Pricing is difficult for small-business owners and marketers. You can never know if you’ve gotten it right. It’s a strategic struggle for any brand.
I think it’s because we constantly question ourselves about pricing. If you hadn’t priced it so high, would it have sold more? Would it have sold any less if I’d priced it higher? Should I be higher or lower than my biggest competitor?
The questions are endless, with very few answers. Unfortunately, we have to deal with a lot of uncertainty in many areas of marketing and pricing is one of them.
I have a fundamental belief that I think holds true in any category or industry: pricing should be a win, win, win.
First and foremost, your customer should win. You’ll never get anywhere with your brand if the customer doesn’t feel like they’re winning. Your pricing should reflect the value that they get from engaging with the brand, every time. You never want to leave them doubting whether what they paid was worth it.
When it comes to your pricing, all third-party distributors should win. If there’s a middleman in your business model, then your pricing has to work for them too, otherwise they will drop you for the nearest competitor. Don’t cut them out of your pricing model. Embrace them and they will embrace you. This includes your sales force as well -- anyone responsible for getting your product or service out there.
When it comes to your pricing, you need to win too. This is your business, and you need to make a fair profit. Small-business owners can tend to feel guilty and give away the store. It’s human nature but it’s not good business. Price to make your business successful while balancing the needs of your customers and distributors where appropriate.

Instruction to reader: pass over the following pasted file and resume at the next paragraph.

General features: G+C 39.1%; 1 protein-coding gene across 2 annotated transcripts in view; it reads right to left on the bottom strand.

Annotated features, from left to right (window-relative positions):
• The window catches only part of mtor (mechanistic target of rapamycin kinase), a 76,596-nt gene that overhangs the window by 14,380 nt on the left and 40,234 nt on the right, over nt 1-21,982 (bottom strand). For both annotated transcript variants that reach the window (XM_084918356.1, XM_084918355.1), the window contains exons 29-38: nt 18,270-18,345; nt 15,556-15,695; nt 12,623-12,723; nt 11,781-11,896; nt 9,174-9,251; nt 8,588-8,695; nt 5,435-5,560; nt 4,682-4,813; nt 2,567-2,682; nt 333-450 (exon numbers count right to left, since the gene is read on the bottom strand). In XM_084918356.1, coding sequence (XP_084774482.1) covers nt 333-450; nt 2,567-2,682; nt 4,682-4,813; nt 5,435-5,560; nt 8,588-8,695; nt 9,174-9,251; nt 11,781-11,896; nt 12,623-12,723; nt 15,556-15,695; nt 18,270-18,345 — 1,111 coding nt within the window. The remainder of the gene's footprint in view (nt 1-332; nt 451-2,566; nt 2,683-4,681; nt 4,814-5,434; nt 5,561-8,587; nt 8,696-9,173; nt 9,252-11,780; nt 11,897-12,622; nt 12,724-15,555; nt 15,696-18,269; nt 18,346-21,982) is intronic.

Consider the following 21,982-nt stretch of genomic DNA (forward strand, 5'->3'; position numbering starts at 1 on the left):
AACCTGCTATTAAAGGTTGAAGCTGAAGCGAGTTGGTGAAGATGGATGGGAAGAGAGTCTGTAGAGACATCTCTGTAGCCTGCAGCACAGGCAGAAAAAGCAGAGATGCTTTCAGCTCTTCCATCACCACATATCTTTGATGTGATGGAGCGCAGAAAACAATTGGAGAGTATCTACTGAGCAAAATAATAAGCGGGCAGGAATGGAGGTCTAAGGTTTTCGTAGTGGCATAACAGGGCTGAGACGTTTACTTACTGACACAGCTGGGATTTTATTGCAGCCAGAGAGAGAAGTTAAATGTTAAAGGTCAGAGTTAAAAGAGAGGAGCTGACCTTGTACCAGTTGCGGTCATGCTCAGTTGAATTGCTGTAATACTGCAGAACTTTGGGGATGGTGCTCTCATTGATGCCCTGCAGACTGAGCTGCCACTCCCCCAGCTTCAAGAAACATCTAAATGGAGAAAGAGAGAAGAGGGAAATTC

There’s one more factor to consider as you map out your pricing strategy. In this series we’ve been discussing the difference between products and brands and pricing should be an area of great priority. As you determine how you want to price your product or service for a win, win, win, you should also consider the pricing from a product and brand perspective as well.
Related: Don't Be the Cheapest, Be the Best
When looking at pricing from a product point of view, you will most likely look at your direct competitors as benchmarks as well as what you think the market will bear for your product’s features and benefits. That’s a good start but it’s only the beginning.
You should also look at pricing from a brand perspective, and bake into your analysis how your customers interact with your brand. Your brand has tremendous impact on your ability to price, so don’t ignore it.
Pricing toward the brand can go in either direction: Perhaps your brand warrants a premium price, or perhaps you’ve positioned it as the low-cost option in the category.
Take a look at the coffee shop category. The price of coffee at Starbucks is very different than at Dunkin’ Donuts or 7-Eleven. Each has taken into consideration their brand equity in determining pricing. The companies haven’t only considered the product’s role in pricing, but also the impact that their brands have on price perception.
Starbucks customers are willing to pay more for the Starbucks experience. Everyone wins.
7-Eleven customers are happy to buy coffee at a more affordable price. Everyone also wins.
Pricing based on the various brands in the category ends up creating a different hierarchy than if the pricing was based on the products alone.
You should do the same with your business and your pricing strategy. Take a look at it from both a product and a brand perspective, and find the right balance to make everyone a winner.
That way, you’ll be winning too.